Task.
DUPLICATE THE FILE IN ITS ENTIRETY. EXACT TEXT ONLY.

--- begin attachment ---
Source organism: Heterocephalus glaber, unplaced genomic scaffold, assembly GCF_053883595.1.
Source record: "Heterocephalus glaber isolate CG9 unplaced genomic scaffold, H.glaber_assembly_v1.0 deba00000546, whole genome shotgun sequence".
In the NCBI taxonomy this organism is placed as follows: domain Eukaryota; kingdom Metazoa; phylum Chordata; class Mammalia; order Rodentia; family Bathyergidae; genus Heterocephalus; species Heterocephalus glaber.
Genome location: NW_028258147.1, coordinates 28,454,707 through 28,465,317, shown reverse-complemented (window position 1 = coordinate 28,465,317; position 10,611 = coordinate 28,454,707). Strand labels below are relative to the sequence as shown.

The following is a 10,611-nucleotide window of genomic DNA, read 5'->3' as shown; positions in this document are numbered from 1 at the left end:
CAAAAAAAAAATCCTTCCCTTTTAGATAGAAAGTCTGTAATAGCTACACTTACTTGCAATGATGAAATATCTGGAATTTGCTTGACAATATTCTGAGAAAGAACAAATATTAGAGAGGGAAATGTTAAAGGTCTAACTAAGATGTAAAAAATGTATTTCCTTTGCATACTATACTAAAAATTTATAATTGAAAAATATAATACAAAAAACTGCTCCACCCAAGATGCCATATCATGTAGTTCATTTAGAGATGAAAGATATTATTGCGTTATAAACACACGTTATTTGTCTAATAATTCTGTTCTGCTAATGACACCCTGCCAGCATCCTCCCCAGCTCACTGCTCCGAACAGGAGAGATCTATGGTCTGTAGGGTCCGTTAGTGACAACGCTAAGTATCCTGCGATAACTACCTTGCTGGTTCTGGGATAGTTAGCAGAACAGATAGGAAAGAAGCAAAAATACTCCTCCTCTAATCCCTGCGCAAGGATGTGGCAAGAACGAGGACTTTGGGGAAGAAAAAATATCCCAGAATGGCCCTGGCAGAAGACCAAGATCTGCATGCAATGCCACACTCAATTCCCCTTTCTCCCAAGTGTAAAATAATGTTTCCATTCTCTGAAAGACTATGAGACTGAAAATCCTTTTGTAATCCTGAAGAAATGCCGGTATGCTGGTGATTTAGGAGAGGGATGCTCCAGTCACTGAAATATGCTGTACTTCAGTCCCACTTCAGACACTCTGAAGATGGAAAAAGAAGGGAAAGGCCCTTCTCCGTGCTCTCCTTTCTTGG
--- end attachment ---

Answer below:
Source organism: Heterocephalus glaber, unplaced genomic scaffold, assembly GCF_053883595.1.
Source record: "Heterocephalus glaber isolate CG9 unplaced genomic scaffold, H.glaber_assembly_v1.0 deba00000546, whole genome shotgun sequence".
In the NCBI taxonomy this organism is placed as follows: domain Eukaryota; kingdom Metazoa; phylum Chordata; class Mammalia; order Rodentia; family Bathyergidae; genus Heterocephalus; species Heterocephalus glaber.
Genome location: NW_028258147.1, coordinates 28,454,707 through 28,465,317, shown reverse-complemented (window position 1 = coordinate 28,465,317; position 10,611 = coordinate 28,454,707). Strand labels below are relative to the sequence as shown.

The following is a 10,611-nucleotide window of genomic DNA, read 5'->3' as shown; positions in this document are numbered from 1 at the left end:
CAAAAAAAAAATCCTTCCCTTTTAGATAGAAAGTCTGTAATAGCTACACTTACTTGCAATGATGAAATATCTGGAATTTGCTTGACAATATTCTGAGAAAGAACAAATATTAGAGAGGGAAATGTTAAAGGTCTAACTAAGATGTAAAAAATGTATTTCCTTTGCATACTATACTAAAAATTTATAATTGAAAAATATAATACAAAAAACTGCTCCACCCAAGATGCCATATCATGTAGTTCATTTAGAGATGAAAGATATTATTGCGTTATAAACACACGTTATTTGTCTAATAATTCTGTTCTGCTAATGACACCCTGCCAGCATCCTCCCCAGCTCACTGCTCCGAACAGGAGAGATCTATGGTCTGTAGGGTCCGTTAGTGACAACGCTAAGTATCCTGCGATAACTACCTTGCTGGTTCTGGGATAGTTAGCAGAACAGATAGGAAAGAAGCAAAAATACTCCTCCTCTAATCCCTGCGCAAGGATGTGGCAAGAACGAGGACTTTGGGGAAGAAAAAATATCCCAGAATGGCCCTGGCAGAAGACCAAGATCTGCATGCAATGCCACACTCAATTCCCCTTTCTCCCAAGTGTAAAATAATGTTTCCATTCTCTGAAAGACTATGAGACTGAAAATCCTTTTGTAATCCTGAAGAAATGCCGGTATGCTGGTGATTTAGGAGAGGGATGCTCCAGTCACTGAAATATGCTGTACTTCAGTCCCACTTCAGACACTCTGAAGATGGAAAAAGAAGGGAAAGGCCCTTCTCCGTGCTCTCCTTTCTTGG